What nationalists can do, however, is to assure unionists that we have no wish to coerce them into anything and we have no wish to dominate them. As victims of coercion and domination, we know that these inspire hostility rather than agreement, conflict rather than stability, division rather than unity. A just settlement cannot be built without their input and we invite them to join with the rest of the people of Ireland in formulating an agreed future.
5. Defining the problem: The failure of partition
"The failure of partition is the strongest argument for its abandonment."
— Gerry Adams, Sinn Féin President
The border partitioning Ireland was contrived by a British government so as to ensure an artificially constructed unionist majority. The partitioned area had no basis in geography or history.
The foremost consequence of partition was that it institutionalised sectarianism. Those differences in outlook, religion and tradition, which provide the diversity that makes a healthy society, became instead lines of conflict. With its own judiciary, police force and parliament, unionism ú confident of British support ú set about the creation of a 'Protestant state for a Protestant people.'
Partition affects every aspect of Irish society. In the north it has created a failed political entity marred by economic apartheid, political repression and religious intolerance. In the south the political division resulting from partition has stunted normal political, economic and social development. Both states are in a deep and permanent crisis.
Whilst no one would argue that there would be a complete similarity between the political conditions in Ireland and in South Africa, it is obvious that lessons can be drawn.
For example, the proposal for a 'whites' homeland was rejected in South Africa precisely because of a commonly accepted view that partition in Ireland had been a political and economic disaster. Even the white South African political parties accepted that an inclusive democratic settlement would not be achieved within such an arrangement.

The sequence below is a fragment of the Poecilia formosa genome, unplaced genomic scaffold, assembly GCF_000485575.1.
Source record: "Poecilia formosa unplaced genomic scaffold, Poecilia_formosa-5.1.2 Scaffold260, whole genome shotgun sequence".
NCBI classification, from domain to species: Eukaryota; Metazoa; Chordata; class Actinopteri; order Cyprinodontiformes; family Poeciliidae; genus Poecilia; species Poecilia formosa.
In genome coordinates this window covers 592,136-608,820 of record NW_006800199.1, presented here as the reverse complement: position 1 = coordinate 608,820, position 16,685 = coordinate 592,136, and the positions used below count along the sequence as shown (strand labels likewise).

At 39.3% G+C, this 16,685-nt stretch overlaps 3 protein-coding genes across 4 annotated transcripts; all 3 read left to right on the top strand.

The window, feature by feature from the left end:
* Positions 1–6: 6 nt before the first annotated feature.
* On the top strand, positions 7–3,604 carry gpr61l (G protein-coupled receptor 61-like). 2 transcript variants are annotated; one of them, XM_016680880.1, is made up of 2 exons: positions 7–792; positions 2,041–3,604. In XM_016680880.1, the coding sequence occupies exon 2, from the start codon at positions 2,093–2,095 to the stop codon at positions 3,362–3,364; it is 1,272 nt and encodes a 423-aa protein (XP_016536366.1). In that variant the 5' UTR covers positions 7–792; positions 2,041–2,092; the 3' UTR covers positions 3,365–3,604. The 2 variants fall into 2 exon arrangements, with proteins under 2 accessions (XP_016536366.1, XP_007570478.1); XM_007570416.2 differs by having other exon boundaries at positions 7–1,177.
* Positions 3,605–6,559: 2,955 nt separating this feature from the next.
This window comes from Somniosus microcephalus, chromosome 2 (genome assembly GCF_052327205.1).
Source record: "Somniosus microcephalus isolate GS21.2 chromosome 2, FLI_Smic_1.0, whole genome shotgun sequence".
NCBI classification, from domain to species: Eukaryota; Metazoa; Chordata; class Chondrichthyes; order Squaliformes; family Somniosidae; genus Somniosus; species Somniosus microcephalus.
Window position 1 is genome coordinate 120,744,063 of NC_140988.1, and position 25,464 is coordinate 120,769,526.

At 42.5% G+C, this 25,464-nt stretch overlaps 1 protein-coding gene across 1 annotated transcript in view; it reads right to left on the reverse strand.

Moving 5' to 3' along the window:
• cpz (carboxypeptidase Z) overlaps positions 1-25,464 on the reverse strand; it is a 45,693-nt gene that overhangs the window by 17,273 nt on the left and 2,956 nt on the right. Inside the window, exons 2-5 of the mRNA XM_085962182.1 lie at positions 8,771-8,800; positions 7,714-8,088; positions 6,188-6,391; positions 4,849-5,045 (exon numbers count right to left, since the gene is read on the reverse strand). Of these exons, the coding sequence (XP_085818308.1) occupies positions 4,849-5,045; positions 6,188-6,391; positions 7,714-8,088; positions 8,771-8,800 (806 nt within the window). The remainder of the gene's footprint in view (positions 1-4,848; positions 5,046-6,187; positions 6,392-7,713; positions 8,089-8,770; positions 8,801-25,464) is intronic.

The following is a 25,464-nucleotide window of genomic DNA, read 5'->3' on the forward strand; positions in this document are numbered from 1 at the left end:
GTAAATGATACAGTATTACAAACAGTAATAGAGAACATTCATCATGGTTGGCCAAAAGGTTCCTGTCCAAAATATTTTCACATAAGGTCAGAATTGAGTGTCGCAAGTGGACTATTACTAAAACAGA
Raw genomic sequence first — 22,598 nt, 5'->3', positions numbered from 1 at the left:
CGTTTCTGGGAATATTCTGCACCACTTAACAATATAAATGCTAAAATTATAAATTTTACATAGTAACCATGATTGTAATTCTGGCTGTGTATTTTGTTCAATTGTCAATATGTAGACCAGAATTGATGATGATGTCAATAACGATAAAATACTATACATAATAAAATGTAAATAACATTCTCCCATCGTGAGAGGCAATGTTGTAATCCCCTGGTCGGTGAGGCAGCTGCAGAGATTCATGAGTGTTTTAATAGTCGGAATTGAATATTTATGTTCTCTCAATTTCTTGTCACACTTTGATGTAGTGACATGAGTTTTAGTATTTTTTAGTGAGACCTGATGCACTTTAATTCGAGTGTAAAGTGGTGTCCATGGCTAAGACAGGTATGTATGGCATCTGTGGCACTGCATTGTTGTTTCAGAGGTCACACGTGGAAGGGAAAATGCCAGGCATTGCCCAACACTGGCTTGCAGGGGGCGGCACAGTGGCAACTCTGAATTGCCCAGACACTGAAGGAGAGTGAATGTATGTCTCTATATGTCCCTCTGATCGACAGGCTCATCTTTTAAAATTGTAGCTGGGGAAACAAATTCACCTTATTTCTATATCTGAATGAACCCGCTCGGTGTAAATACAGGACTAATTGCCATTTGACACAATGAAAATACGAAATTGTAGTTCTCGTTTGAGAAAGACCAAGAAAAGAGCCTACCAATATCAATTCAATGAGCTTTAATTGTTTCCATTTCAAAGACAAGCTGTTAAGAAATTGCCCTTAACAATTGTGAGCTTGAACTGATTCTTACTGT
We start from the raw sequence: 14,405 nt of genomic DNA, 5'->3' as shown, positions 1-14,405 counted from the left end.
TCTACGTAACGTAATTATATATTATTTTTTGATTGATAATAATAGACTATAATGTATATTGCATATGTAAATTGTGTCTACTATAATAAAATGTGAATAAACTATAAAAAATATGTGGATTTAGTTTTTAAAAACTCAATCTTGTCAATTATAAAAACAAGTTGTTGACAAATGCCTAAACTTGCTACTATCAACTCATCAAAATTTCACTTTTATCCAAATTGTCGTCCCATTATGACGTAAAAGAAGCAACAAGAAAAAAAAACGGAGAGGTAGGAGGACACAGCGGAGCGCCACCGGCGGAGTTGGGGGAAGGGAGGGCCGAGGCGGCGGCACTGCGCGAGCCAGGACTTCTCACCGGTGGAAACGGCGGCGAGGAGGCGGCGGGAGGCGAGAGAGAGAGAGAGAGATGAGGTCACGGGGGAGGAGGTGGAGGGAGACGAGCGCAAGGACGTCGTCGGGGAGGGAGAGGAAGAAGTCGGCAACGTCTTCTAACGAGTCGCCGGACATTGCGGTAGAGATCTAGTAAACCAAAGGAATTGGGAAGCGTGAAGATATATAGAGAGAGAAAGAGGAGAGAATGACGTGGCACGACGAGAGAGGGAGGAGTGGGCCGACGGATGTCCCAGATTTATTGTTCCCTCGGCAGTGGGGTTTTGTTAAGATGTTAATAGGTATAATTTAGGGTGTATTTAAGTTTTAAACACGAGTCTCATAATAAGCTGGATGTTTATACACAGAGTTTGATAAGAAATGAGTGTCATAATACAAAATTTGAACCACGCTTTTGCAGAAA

The unionist veto is a negative power, a power only to say 'no'. It is a major barrier to the consideration of democratic options that would include all the people of Ireland within an agreed framework. The unionist veto is no more than a British government device. Sinn Féin firmly believes that so long as the unionists in the Six Counties are assured a veto over change, then there is neither reason nor incentive for them to move towards an accommodation with the rest of the Irish people. In our view the guarantee of a veto to unionists has inhibited political movement in Ireland for over 70 years. It is clearly a failed policy and has perpetuated the cycle of repression and resistance. What is required is a new and imaginative approach, which tilts the balance away from the prohibitive and negative power of veto towards the positive power of consent, of considering consent, of negotiating consent.
6. Towards a lasting settlement
A clear policy change by the British government would create the dynamic in which, for the first time, the Irish people could reach a democratic accommodation and in which a process of national reconciliation and healing could begin. A lasting peace requires that unionist consent, agreement and allegiance to new political structures be gained.
In the same way, the gaining of nationalist consent, agreement and allegiance to new political structures is required if we are to have a lasting peace. This clearly requires an end to all vetoes, to all preconditions and any attempt to impose a predetermined outcome to the exercise of national self-determination. Sinn Féin is willing to do all it can to advance the search for agreement and the building of trust in the context of the Forum for Peace and Reconciliation. Sinn Féin is convinced that the potential to further develop the peace process exists. The dynamic necessary to move us all out of conflict must be found in the principles, framework, timescale, procedures and objectives of a peace process and particularly in negotiation. The two governments and the political parties have a responsibility to ensure that this opportunity is not lost. We must all work to build progress and be prepared to demonstrate the courage and imagination necessary to advance the peace process.